By Jeanette Woodcock, CPA
Managing Partner, Woodcock & Associates, Fredericksburg
Gathering with anticipation in the warming morning sun, our team prepared to lend a hand in helping Habitat for Humanity prepare another dream come true. The website proclaims, “No previous experience is necessary, just a willing heart,” and that described our team pretty well. The late September weather has warmed up after the temporary lull in temperatures, and this day was no exception.
As we gathered outside the split-level ranch in the quiet Chancellor Green neighborhood, we were joined by two more amazing members of the community. After retirement, Phil started working with Habitat in 2007 four or five days a week. Once he turned 70 he cut his service down to one or two days a week. Al, a young Marine from Texas waiting to be activated, was putting his free time to use in the community and trying to learn new skills.
As we got started, Amber, our project manager, told us the story of the refugee family that would benefit from the rehabilitation of this house, the parents and four kids currently living in a tiny apartment. Amber described the commitment and amount of work the family had to put in: 500 hours of service with at least 150 into their own house. As Amber shared the story, Beverly realized she knew the family and it brought a smile to her face. Through Beverly, we all felt connected to the family and it was something we remarked on as we worked throughout the day: What a great house for a family, the kids will love this yard…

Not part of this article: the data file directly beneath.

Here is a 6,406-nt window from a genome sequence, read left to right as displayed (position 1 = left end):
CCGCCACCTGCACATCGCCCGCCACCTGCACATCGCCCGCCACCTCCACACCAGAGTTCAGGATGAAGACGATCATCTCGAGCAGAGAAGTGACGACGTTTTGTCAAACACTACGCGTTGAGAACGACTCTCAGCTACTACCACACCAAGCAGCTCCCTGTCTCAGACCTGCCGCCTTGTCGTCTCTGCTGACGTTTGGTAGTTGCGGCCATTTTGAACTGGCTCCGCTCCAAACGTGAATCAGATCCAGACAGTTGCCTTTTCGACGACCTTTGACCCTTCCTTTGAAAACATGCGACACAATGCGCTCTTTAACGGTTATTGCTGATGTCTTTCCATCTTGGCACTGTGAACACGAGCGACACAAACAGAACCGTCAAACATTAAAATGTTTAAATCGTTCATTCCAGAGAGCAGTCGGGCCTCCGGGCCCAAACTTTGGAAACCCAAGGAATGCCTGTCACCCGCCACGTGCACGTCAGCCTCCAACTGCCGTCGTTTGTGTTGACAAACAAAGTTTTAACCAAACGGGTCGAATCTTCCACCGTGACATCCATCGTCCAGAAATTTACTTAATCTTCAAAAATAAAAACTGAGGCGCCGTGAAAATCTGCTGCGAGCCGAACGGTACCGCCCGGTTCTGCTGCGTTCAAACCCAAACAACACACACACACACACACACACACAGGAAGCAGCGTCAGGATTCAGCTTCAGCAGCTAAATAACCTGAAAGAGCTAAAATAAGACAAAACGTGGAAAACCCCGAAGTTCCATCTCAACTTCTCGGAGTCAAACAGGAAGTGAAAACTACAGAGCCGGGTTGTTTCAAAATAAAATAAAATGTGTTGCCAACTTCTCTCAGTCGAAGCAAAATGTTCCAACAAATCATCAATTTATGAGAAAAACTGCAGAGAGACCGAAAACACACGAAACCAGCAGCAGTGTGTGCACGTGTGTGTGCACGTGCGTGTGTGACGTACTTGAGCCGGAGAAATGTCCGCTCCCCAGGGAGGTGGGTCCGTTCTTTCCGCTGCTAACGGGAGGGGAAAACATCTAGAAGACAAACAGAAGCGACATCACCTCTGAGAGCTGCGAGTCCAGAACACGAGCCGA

Teamwork is nothing new at Woodcock & Associates, but this experience allowed us to appreciate each other in a whole new environment. Everyone gravitated to the jobs that suited them the best, some choosing demo, some choosing cleanup and others constructing new walls. We encouraged each other, shared tools and solved problems with wood and nails rather than excel spreadsheets and calculators.
At the end of the day, we were amazed and proud at the amount of work we got done with just our willing hearts and little prior experience. We had demolished the wall separating the kitchen and living room, took down rickety railing on the stairs, framed in two new bedrooms and removed tile from the floors and bathroom walls.
We all left feeling good — tired, sweaty, sure to be sore, but connected to our community, impressed with ourselves and each other and appreciative of the diversity of experience that defines our community.